Friday, February 12, 2016

An Anniversary to Forget

An Anniversary to Forget

An Anniversary to Forget

Former Philadelphia Phillies Pete Rose and Mike Schmidt. (AP Photo/Ray Stubblebine)<br />
Former Philadelphia Phillies Pete Rose and Mike Schmidt. (AP Photo/Ray Stubblebine)

If you’re a long-suffering Phillies fan – and is there really any other kind? – you have the Blue Snow of 1964, Black Friday and Joe Carter, among others, stuck in your craw. For us, this day – Aug. 6 – is right up there.

It was on this date in 1981 that major league baseball, having just seen its seven-week players’ strike settled, announced that the season would be split into two “halves” and not merely continued from the point it was suspended. The four first-half division winners (the Phillies among them) would meet the second-half winners (or second-half runner-up) in a best-of-five series to decide the division’s representative in the LCS.

The Phillies, at 34-21, had the second-best record in baseball when play was halted. They were coming off a World Series victory and were playing .636 baseball (77-44) dating back to Aug. 11, 1980.

Gary Matthews, Mike Schmidt, Pete Rose and Steve Carlton were leading the way and they looked well on their way to defending their title. But …

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The second half became meaningless for the first first-half winners (Phillies, Dodgers, Yankees, Athletics), who were a combined 141-87 (.618) before the stoppage and just 104-101 after it (.507).

Individually, the Phils’ second-half numbers kept pace. Mathews had a super August and Schmidt, en route to his second consecutive MVP season topped a .380 August off with a .337 September. (It would be the only full season in which he hit over .300.)

But instead of running away with the NL East and streaming into what would have been yet another LCS meeting with the Dodgers (they had met in 1977 and ’78 and would meet again in ’83, and later in 2008 and ’09), the Phils had to wait out the second half and deal with the pesky Expos, who would host the first two games of the “division series.” The Phils’ bats did not make it through customs and limped home having scored just twice in two games. They bounced back with a six-spot in each of Game 3 and Game 4 victories, but Steve Rogers out-pitched (six-hit shutout) and out-hit (a fifth-inning two-run single to break a scoreless the) them in Game 5.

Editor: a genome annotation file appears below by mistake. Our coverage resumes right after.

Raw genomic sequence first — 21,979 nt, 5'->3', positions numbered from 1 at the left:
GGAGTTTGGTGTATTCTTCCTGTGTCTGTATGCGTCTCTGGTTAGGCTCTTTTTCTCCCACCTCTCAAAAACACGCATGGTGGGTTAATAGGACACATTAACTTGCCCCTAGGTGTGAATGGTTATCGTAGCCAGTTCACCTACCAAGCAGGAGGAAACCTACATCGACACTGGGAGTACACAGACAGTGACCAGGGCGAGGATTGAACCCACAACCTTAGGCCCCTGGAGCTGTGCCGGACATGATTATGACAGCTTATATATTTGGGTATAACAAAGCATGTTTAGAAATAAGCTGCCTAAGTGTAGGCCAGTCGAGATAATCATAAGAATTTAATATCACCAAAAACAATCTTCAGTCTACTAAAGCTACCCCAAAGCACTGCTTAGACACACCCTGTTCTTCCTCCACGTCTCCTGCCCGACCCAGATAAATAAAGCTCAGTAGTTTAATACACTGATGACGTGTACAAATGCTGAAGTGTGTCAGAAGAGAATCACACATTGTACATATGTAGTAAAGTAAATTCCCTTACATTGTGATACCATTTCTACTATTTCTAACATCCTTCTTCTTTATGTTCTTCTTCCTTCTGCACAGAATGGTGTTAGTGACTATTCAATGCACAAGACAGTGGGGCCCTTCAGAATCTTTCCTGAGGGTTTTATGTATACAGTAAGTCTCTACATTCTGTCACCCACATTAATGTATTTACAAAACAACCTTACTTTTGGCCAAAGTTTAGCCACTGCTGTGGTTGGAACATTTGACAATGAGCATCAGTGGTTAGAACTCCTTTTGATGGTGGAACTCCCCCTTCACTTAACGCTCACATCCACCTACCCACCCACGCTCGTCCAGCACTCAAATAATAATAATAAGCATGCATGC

The Phillies were the only one of the four first-half winners that did not win their division series. The Dodgers went on to beat the Yankees in the World Series.

While there is no way to be sure there would have been another parade in South Philly if baseball had decided to just pick up where it had left off, it sure did look promising.

And one wonders, does a second World Series title keep Dallas Green in Philadelphia in some capacity, so he doesn’t head off to Chicago to head the Cubs’ front office and make what would become the worst trade in Philadelphia sports history.

But that is not how it all played out.

Instead, split happened ...

Thirty-two years ago today.

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About this blog

Boop – who goes by Bob Vetrone Jr. when he is undercover or paying bills – has been at the Daily News since 1982, after working for five years at the Philadelphia Bulletin up to its closing. Along with helping to build the sports scoreboards most nights, he has had great input into the papers’ special sports pullouts – March Madness, Broad Street Run, Record Breakers, Greatest Moments – as well as its day-to-day, award-winning event coverage.

A 1980 graduate of North Catholic, he took some evening college courses. Those lasted right up until the first conflict with a Big 5 doubleheader.

His favorite books growing up were the NBA Guide and the Baseball Encyclopedia, which was, for all intents and purposes, the Internet before there was an Internet.

He has been immersed in sports statistics since the early 70s, when his father (long-time sports writer, broadcaster and the Daily News’ Buck The Bartender), would take him into the Bulletin newsroom overnight in the summer and let him update the Phillies statistics in a little, black spiral notebook. But things have changed tremendously in the decades since … He now uses a big, black spiral notebook.

To listen to Boop on 94WIP, click here.

Bob Vetrone Jr.
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